As unchallenging as it is, there can never be enough good pop records in the world.
It’s hard to diagnose the ailment 99.9% suffers from, but experience and stronger lyrical collaborations would go some way towards curing it
Montreal’s No Joy are sticking two fingers up at everyone that’s ever tried to pigeonhole them
It’s been four years since the release of their self-titled debut, but As Above So Below is worth the wait
Every Now & Then is beautifully textured in sublime layers of synth, rhythmic guitar and backbeat, creating glorious atmospheric dreampop.
I'm Yours is a crutch for anyone who’s been left feeling emotionally bruised by life
This round up of their material so far adds another dimension to the band’s spritely sound and shows off their ability to pen an earworm in whatever guise.
Nevertheless, it's brimming with charm, and The Big Moon are certainly one of the most capable new bands making music today
If the album's flawless predecessor put The War On Drugs on the map, this effort cements his project as the finest exponent of Americana indie rock on the planet.
This time, he's apparently digging the Pet Shop Boys and New Order. And man, do I dig how he digs the Pet Shop Boys and New Order.
Eleven tracks of fast-moving, relentlessly catchy, hairs-on-end hits with hugely quotable choruses that feel liberating and powerful to dance and shout along to.
The album is bound together by a cohesive vision of grumbling psych rock, put together with a DIY attitude.
Don't be deceived by the opening post-punk guitar work, this album is synth-heavy and psych-laden...
It instinctively feels like Popcaan has just recently clicked into top gear and has no intention of slowing down, read our review of his new record Forever.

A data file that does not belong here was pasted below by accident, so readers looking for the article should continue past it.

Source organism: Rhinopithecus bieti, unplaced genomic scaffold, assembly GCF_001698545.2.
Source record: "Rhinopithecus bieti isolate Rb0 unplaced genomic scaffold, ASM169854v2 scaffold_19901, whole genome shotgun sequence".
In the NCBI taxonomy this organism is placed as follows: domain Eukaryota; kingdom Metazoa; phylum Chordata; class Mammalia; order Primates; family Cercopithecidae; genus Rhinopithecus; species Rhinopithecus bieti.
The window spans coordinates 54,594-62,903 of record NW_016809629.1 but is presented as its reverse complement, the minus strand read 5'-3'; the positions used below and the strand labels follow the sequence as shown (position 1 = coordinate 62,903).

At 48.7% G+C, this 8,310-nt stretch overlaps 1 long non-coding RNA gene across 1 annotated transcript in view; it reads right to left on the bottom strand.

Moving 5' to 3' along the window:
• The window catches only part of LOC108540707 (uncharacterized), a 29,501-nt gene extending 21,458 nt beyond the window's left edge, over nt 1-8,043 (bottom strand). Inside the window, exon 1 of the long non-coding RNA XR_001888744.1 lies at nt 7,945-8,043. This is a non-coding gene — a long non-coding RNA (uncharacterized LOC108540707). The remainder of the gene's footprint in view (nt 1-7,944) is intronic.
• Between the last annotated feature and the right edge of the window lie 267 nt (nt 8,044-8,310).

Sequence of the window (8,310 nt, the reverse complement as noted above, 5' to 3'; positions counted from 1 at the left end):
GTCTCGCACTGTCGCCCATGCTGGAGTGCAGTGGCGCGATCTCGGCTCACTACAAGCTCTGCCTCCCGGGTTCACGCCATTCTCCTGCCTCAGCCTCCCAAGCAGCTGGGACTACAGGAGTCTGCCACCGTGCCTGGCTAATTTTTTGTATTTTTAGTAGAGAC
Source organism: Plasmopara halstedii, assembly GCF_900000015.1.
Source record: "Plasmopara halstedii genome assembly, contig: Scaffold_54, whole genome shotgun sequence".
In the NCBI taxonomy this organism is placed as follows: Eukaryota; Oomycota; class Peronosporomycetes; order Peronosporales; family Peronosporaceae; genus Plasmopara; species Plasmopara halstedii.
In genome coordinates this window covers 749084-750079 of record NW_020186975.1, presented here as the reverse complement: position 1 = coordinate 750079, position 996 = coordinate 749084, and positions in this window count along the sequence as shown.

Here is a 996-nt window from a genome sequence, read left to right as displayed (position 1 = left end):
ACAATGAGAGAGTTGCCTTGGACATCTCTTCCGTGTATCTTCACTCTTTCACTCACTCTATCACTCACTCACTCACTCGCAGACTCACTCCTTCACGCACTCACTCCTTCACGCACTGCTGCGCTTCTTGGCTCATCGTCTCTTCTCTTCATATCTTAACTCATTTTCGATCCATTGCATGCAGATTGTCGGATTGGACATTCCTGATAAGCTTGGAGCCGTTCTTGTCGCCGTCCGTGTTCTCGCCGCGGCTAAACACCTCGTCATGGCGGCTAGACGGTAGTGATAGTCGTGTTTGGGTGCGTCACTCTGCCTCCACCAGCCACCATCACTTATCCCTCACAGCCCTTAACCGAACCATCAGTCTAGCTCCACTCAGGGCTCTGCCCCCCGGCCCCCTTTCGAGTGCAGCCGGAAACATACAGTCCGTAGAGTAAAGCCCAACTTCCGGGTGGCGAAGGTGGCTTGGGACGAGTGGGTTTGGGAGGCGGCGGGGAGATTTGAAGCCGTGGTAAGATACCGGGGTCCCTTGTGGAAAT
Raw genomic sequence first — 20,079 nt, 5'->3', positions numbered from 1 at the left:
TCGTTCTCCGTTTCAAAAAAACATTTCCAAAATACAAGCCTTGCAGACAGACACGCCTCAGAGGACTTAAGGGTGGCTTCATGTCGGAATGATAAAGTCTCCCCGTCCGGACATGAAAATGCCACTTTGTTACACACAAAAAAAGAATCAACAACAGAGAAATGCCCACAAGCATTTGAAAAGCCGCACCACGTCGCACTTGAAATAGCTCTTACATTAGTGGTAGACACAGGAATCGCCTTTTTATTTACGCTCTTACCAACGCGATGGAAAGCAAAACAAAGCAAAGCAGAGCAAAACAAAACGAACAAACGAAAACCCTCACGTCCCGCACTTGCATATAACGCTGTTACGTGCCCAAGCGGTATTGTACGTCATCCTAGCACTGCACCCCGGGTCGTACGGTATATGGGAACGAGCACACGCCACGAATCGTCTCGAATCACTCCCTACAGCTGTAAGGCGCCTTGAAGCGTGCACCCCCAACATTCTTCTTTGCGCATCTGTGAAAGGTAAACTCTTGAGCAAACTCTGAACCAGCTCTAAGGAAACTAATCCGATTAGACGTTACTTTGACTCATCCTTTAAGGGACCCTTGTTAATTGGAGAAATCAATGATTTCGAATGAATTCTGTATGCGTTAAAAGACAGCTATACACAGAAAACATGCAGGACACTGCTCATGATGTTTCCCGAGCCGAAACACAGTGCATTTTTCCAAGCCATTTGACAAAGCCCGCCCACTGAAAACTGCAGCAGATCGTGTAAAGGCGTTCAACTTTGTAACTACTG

Danny Wright gathered Gemma Samways and Thomas Hannan to discuss the band's welcome return.
Across the six tracks, CHAI embrace self-love and acceptance, reject beauty norms, tackle the world of modern dating and alight on the 'Hello Kitty cult' with their playful and defiant vitality.
Phantom Forest is her most sonically taut yet – one for listeners seeking evened plains – a concept record about humanity’s disregard for nature that’s set to a crisp, synth-pop soundtrack.
It might not quite touch the white-hot fury of the first three albums, but it’s honestly the best – the most alive – they’ve sounded in years.
Full of sci-fi waltzes and intricate samples layered beneath tongue-in-cheek hooks and hefty basslines, Transmission Suite is understated, disjointed and masterful.
Although the results are a bit too eclectic and random at times to feel like a well-rounded album, you get the sense with ShitKid that’s the sort of thing they wanted you to expect.
"Williams made the album together with her self-proclaimed “chosen family” which is most likely the reason behind the album’s organic yet confident sound."